Without market research, you will be selling blind. The most successful companies not only understand their place in the market and exactly who they are selling to, but how and where to target them. 

Plus, they know why their target audience makes certain purchasing decisions, helping them to skew their messaging in a way that captivates, engages and produces results.

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How to Create a Market Research Plan

Table of contents.

how to do a market research for a business plan

You may think you have the best idea ever for a business or product, but without laying the proper groundwork, it could easily go the way of the Edsel. Not only do you need to size up the competition, but you also need to identify who will buy your product, how much it will cost, the best approach to selling it and how many people will demand it.

To get answers to these questions, you’ll need a market research plan, which you can create yourself or pay a specialist to create for you. Market research plans define an existing problem and/or outline an opportunity. From there, the marketing strategy is broken down task by task. Your plan should include objectives and the methods that you’ll use to achieve those objectives, along with a time frame for completing the work.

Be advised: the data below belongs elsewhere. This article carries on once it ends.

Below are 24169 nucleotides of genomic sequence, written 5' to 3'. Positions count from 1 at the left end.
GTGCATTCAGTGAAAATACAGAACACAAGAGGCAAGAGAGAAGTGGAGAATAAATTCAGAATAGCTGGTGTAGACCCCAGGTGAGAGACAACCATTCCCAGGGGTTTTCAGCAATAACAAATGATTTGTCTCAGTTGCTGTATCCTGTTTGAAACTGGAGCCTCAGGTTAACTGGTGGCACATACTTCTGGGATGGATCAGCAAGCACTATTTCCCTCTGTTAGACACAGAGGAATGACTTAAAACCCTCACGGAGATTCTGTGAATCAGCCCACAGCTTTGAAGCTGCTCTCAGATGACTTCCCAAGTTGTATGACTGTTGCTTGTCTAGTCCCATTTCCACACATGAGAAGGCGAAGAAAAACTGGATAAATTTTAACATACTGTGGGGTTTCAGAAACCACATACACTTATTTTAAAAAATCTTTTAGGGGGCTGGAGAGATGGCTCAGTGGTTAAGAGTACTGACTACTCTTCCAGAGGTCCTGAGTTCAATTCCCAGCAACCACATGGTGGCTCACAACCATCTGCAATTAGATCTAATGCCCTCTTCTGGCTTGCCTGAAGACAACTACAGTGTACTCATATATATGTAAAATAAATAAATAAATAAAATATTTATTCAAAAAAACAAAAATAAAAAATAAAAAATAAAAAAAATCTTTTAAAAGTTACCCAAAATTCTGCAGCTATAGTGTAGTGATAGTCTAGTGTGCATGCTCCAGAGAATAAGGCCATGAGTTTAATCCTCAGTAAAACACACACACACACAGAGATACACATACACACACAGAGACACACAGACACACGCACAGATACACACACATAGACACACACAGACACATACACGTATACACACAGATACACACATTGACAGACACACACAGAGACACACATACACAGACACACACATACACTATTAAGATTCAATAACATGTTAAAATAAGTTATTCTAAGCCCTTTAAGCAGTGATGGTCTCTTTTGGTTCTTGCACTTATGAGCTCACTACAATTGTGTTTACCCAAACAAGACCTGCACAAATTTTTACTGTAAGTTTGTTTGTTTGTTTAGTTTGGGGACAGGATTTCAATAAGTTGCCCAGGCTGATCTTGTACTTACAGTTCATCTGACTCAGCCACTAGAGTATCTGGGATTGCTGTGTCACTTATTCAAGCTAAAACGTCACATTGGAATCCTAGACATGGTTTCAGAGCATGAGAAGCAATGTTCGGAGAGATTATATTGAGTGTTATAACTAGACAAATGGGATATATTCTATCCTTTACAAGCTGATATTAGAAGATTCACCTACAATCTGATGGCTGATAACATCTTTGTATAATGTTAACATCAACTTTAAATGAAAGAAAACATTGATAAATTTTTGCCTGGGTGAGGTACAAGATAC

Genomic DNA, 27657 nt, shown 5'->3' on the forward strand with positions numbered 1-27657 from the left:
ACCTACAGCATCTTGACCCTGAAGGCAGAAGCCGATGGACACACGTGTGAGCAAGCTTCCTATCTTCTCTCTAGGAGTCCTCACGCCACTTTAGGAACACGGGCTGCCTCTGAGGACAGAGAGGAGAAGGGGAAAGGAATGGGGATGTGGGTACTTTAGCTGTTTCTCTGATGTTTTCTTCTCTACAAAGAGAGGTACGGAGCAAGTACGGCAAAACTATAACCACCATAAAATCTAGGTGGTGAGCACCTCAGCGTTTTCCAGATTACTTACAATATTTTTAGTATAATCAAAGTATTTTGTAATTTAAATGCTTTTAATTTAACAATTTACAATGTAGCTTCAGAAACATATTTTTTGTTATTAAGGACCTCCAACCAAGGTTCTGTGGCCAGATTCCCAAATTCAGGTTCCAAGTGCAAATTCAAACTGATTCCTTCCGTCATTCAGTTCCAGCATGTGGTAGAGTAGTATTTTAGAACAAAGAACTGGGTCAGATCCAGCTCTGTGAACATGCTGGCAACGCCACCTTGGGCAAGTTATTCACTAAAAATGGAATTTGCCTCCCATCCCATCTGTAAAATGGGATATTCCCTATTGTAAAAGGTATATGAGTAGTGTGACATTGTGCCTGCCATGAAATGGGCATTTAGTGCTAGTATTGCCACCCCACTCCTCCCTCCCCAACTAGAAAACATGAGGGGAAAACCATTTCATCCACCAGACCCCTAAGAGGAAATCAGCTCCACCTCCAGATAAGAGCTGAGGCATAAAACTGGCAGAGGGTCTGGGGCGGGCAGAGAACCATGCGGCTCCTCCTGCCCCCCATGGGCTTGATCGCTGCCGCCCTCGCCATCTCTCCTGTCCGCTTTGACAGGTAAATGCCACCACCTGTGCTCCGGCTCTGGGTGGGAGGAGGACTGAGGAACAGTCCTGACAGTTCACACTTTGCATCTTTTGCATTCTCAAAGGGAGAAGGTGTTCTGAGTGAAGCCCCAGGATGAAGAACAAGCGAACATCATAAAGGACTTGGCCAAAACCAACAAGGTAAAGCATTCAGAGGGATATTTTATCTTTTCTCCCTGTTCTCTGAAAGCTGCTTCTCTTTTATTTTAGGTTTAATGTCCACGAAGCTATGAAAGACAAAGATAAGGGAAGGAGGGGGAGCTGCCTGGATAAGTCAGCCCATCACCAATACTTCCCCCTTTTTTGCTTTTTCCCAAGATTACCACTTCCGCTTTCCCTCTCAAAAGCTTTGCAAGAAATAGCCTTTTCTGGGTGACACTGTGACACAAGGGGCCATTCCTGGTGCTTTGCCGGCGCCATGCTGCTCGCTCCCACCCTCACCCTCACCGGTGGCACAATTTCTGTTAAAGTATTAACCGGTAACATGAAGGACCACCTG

A market research plan should provide a thorough examination of how your product or service will fare in a defined area. It should include:

  • An examination of the current marketplace and an analysis of the need for your product or service
  • An assessment of the competition
  • Data about customers
  • The direction for your marketing in the upcoming year
  • Goals to be met

How to create your market research plan

Doing business without having a marketing plan is like driving without directions. You may eventually reach your destination, but there will be many costly and time-consuming mistakes made along the way.